Maternal and Neonatal Nursing

Maternal and neonatal nursing professionals provide care to expectant mothers in maternity wards and newborn infants. Neonatal and maternal nurses are registered nurses who have additional training. Continue reading to learn about the responsibilities of maternal and neonatal nurses, the academic requirements for employment, and the licensure and certification requirements.

Is Maternal and Neonatal Nursing for Me?

Career Overview

Maternal and neonatal nurses work with mothers and babies throughout labor and delivery. Maternal and neonatal nurses strive to make the delivery process easier and reduce the risk of death and other complications. You may also care for infants, particularly at-risk newborns, during the first few weeks of their lives. Other responsibilities include follow-up care, regular check-ups and newborn assessments.

Employment

In 2012, more than 2.7 million people worked as registered nurses, according to the U.S. Bureau of Labor Statistics (BLS, www.bls.gov). This number includes RNs, some advanced practice nurses and nurses working in specialty areas. The BLS projects that between 2012-2022, employment of RNs will increase by 19%. As of 2012, the median annual salary for RNs was $65,470, as reported the BLS.

According to PayScale.com, the pay for neonatal nurse practitioners ranged from $50,415-$120,827 as of March 2014; this is the 10th-90th percentile range, and included bonuses and profit sharing as well. The BLS reports that jobs for nurse practitioners in general are expected to increase 34% from 2012-2022; these nurses earned median pay of $89,960 in 2012.

How Do I Work in Maternal and Neonatal Nursing?

Education

To work in maternal and neonatal nursing, you must be a registered nurse (RN), so you'll typically need to have at least a diploma or associate's degree, although the BLS reports that job prospects may be better for RNs with at least a bachelor's degree. In most cases, additional certification is required to work in specialized areas, such as neonatal intensive care units.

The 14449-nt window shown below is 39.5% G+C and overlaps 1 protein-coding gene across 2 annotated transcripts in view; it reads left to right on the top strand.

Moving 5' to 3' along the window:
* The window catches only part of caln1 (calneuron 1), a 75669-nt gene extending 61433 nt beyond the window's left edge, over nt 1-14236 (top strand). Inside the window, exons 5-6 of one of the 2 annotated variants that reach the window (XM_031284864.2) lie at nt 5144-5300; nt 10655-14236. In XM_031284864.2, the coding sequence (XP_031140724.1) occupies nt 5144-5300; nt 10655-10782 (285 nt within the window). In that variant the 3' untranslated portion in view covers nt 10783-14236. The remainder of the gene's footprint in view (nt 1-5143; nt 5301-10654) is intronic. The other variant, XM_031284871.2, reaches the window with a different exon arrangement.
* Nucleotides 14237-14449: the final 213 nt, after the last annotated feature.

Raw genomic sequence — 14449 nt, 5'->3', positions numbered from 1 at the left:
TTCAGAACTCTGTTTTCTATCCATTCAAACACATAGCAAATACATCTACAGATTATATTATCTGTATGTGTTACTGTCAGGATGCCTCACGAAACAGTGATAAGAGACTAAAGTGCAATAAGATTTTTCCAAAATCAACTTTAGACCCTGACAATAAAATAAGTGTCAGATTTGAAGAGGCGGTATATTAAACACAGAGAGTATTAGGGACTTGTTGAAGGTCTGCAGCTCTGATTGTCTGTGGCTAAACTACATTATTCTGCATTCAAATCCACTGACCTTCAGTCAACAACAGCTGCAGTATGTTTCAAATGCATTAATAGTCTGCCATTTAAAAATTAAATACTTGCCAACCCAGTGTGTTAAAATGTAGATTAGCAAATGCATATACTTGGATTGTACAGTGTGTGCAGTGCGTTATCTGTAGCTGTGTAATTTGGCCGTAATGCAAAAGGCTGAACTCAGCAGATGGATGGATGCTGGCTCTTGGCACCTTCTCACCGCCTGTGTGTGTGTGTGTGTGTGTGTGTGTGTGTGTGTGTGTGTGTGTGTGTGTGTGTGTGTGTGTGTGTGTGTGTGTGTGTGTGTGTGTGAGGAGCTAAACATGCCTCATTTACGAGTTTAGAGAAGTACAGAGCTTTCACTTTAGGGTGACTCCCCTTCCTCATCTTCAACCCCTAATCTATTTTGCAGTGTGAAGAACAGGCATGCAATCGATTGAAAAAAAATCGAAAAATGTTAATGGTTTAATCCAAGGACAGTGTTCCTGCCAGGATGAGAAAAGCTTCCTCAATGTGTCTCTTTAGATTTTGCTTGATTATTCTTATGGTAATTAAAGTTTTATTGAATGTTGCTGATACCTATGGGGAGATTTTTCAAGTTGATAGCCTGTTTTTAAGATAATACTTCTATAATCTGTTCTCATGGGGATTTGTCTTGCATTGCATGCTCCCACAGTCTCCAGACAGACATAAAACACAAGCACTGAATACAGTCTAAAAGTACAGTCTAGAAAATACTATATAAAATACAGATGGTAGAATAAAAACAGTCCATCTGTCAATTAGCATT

It's common to earn your nursing license by completing an associate's or bachelor's degree program in nursing and passing the state nursing license. Then, you can earn a master's or doctoral degree as a neonatal nurse practitioner or as a family nurse practitioner with an emphasis in neonatal nursing.

In a neonatal nurse practitioner master's or doctoral degree program, you'll learn about the female menstrual cycle, pregnancy, the nutritional needs of pregnant women and the development and physiology of a fetus. You'll study the process of monitoring a woman during labor, the drugs used and how they affect the fetus and the woman during the birthing process. You may also learn to prepare the family for their new family member.

Some courses involve completing simulated births, so you know how to react during emergencies and can stabilize the mother and save the infant. You'll also complete clinical practicums under the supervision of licensed neonatal nurses and doctors.

Required Skills

According to the U.S. Bureau of Labor Statistics (BLS), registered nurses (RNs) should be compassionate, detail-oriented and able to cope well with the suffering of other people (www.bls.gov). They also need to be able to assess patients' conditions. You may find this job difficult because you're likely to work with sick babies, and can get attached to them, particularly if the infants are in intensive care for a lengthy time.

Certification

Upon graduation from a master's or doctoral degree program in neonatal nursing, you're eligible to take the certification exam, according to the National Association of Neonatal Nurses (www.nannp.org). To take the Neonatal Intensive Care Nursing or the Maternal Newborn certification exams, you must have at least 2,000 hours working in the neonatal specialty.

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